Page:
Blog Voices from the Frontlines
Dose reduction may improve pain, function, and quality of life for patients prescribed long-term opioid therapy for chronic pain. Results of a systematic evidence review are published in Annals of Internal Medicine.
Approximately 10 million U.S. adults are prescribed long-term opioid therapy for chronic pain. This dramatic increase in opioid prescribing has been accompanied by increases in opioid overdose. Expert guidelines recommend reducing or discontinuing long-term opioid therapy when risks outweigh the benefits, but evidence on the effects of dose reduction on patient outcomes had not been systematically reviewed.
In the July 2017 Issue:
- Mexico President Approves Safe Access
- Greece Announces Medical Access
- Attorney General Asks Congress to End Patient Protections
- New Revision to Cannabis Law for California
- ASA Urges Administration to Fight Opiate Crisis with Cannabis
- PFC Launches Training with Univ. of Maryland
- PFC Webinars Offer Online Help for Businesses
- ASA Activist Profile: Frank Buress, Wisconsin
- National Action Alert: Urge Congress to Renew Patient Protections
The ONLY thing protecting state medical cannabis programs from Attorney General Jeff Session’s Department of Justice (DOJ) raids and arrests is an amendment to the Commerce, Justice, Science and Related Agencies (CJS) budget that prohibits the DOJ from spending federal funds to prosecute anyone participating in a medical cannabis program as long as they are abiding by state laws.
Contact your Representative TODAY and ask them to ensure that protections for state medical cannabis programs are in the budget for fiscal year 2018.
On June 26, 2017, in Salt Lake City, patients, advocates, and their families introduced a ballot initiative application that would allow for a comprehensive medical cannabis program in Utah. The initiative grew from patient advocates and their families who are frustrated by the inability of the Utah legislators to pass comprehensive medical cannabis bills. This initiative would allow Utah voters decide if they wanted to legalize medical use of the whole cannabis plant in their state.
In the June 2017 Issue:
- CARERS Act Revived in Congress with Added Co-Sponsors
- Safe Access Tennessee Launches Grassroots Patient Groups
- PFC at Forefront of International Standards Development
- California Lobby Day Draws 200 Advocates
- Maryland Program Delays Spur Patient Protest
- ASA Activist Profile: Nichole Miller, Caregiver, Virginia
- ACTION ALERT: Urge your Senators to support CARERS!
On June 16, President Trump’s Commission on Combating Drug Addiction and the Opioid Crisis held its first meeting to begin formulating recommendations on how to combat the opioid epidemic. The meeting provided compelling stories and thoughtful suggestions on how to resolve the opioid crisis. However, the suggestions that came out of this meeting were narrow; an increase in the availability and use of Naxolone or Narcan, which is a pharmaceutical that blocks the effects of opioids, further doctor education on the prescribing of opioids, and broad adoption of CDC guidelines and basing policy on evidence based research.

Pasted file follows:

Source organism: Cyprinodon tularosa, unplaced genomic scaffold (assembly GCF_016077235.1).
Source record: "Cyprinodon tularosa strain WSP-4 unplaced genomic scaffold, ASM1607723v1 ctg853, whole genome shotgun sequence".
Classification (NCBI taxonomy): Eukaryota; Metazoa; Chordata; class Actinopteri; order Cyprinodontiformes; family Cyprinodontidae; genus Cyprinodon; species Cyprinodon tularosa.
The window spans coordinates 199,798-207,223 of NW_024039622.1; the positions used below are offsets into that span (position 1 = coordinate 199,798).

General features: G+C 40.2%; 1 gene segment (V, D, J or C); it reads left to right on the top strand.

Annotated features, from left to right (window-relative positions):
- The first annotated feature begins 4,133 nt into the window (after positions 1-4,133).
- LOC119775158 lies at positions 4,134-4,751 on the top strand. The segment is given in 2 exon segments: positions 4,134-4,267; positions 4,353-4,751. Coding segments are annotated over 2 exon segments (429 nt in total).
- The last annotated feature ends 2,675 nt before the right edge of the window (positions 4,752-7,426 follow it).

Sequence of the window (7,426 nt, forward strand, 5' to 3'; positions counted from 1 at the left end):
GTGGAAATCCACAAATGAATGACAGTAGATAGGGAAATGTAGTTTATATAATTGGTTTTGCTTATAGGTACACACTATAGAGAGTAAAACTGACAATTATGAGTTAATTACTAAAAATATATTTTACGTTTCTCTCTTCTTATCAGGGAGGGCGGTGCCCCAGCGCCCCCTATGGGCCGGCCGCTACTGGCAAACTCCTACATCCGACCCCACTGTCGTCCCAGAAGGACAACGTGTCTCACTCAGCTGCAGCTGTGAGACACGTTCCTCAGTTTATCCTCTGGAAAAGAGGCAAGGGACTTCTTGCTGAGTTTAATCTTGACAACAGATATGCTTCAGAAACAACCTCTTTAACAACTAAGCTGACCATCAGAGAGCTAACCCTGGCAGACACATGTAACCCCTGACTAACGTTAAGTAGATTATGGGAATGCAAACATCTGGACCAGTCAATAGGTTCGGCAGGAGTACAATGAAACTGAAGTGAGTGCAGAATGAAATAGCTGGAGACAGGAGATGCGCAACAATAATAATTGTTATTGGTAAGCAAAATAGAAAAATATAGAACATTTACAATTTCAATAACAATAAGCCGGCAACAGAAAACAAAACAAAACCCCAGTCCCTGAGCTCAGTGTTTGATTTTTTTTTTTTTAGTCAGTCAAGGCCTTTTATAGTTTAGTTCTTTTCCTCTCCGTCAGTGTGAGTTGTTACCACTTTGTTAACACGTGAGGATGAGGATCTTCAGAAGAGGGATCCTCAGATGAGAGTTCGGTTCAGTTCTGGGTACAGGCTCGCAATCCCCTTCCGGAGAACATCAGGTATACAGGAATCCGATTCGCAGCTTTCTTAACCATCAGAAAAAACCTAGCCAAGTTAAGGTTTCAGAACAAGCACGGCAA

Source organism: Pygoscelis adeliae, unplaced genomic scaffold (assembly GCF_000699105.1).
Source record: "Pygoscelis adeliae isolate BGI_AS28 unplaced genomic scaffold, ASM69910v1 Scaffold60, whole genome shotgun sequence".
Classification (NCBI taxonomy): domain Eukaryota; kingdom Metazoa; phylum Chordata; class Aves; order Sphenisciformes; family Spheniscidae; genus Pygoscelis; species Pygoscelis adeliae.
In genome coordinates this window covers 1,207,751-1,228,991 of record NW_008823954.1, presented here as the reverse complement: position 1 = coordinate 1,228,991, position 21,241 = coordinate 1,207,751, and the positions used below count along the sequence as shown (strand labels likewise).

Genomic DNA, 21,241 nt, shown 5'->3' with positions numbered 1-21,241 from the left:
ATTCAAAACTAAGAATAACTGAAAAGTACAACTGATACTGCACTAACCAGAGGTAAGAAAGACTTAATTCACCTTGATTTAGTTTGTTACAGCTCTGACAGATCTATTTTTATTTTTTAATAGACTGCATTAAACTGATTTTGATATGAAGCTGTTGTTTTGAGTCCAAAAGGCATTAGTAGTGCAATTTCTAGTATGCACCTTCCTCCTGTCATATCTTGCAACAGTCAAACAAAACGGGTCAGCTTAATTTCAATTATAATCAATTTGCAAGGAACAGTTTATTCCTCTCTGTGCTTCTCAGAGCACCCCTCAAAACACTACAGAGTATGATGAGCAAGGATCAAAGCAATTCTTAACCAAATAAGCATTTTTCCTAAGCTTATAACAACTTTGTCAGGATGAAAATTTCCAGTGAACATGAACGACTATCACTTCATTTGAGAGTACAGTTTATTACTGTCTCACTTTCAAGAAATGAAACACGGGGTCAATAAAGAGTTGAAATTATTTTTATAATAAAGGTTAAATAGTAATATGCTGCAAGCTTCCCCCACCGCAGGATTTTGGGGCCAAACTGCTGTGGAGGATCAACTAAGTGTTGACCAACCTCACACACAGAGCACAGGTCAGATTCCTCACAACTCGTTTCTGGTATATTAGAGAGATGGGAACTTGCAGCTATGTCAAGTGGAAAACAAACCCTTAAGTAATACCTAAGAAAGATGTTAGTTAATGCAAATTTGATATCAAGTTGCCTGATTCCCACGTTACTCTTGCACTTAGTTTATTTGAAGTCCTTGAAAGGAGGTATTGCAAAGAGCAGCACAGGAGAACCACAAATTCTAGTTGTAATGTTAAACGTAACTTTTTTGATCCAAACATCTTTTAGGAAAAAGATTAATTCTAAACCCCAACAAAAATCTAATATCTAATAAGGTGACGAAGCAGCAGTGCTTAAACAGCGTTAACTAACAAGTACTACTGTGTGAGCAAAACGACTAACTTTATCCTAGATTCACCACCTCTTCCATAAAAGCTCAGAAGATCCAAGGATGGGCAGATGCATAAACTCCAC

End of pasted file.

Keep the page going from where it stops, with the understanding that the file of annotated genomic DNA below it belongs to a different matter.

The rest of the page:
Medical Cannabis Advocates Call on Trump Administration to Use all Tools Available to Fight Opiate Crisis - Americans for Safe Access
Americans for Safe Access Submits Comments at Trump’s first official meeting to address drug addiction, opioid abuse
WASHINGTON, DC — Today, June 16th, Governor Chris Christie (NJ) will chair the first meeting of the President’s commision on Drug Addiction and Combating Opioid abuse. Christie is joined on the Commission by Gov Charlie Baker (MA), Gov. Roy Cooper (NC), Rep. Patrick Kennedy and Professor Bertha Madras, Ph.D.
Reintroduced CARERS Act Would Protect States' Rights, Medical Marijuana Patients - Americans for Safe Access
By Thomas Mitchell for Westword
Days after a letter from Attorney General Jeff Sessions surfaced, asking congressional leaders to revoke federal protections for medical marijuana, senators have introduced a bill that would protect medical marijuana patients in states where it's legal while also removing cannabidiol (CBD) from the Controlled Substances Act and expanding research on marijuana.
Great news: the Compassionate Access, Research Expansion, and Respect States (CARERS) Act of 2017 was introduced in the U.S. Senate this afternoon!
The bill is being introduced by Senators Kirsten Gillibrand (New York), Cory Booker (New Jersey), Al Franken (Minnesota), and Rand Paul (Kentucky). This year, we have two new Republican senators who are joining the fight to protect access to our medicine - Senator Lisa Murkowski (Alaska) and Senator Mike Lee (Utah).
The CARERS Act is vital legislation that will safeguard patients in states with medical cannabis programs, and expand research opportunities so that we learn even more about our medicine. For the past three years, we have been the driving force behind this legislation to help push it forward, working hard each and every day to make sure that it would be introduced and included additional co-sponsors this year. We worked closely with Senators and their staff to make sure that important protections were included in the bill’s language.
The hundreds of patient advocates who visited their Members of Congress at this year’s National Unity Conference sent Congress a strong message:
We need the CARERS Act!
And now, with the bill’s introduction this afternoon at a press conference coordinated by ASA staff, CARERS is becoming a reality. There is no way we could have done all of this without the support of members like you.
So how can you help pass CARERS?
Here's 3 Simple Things You Can Do Right Now
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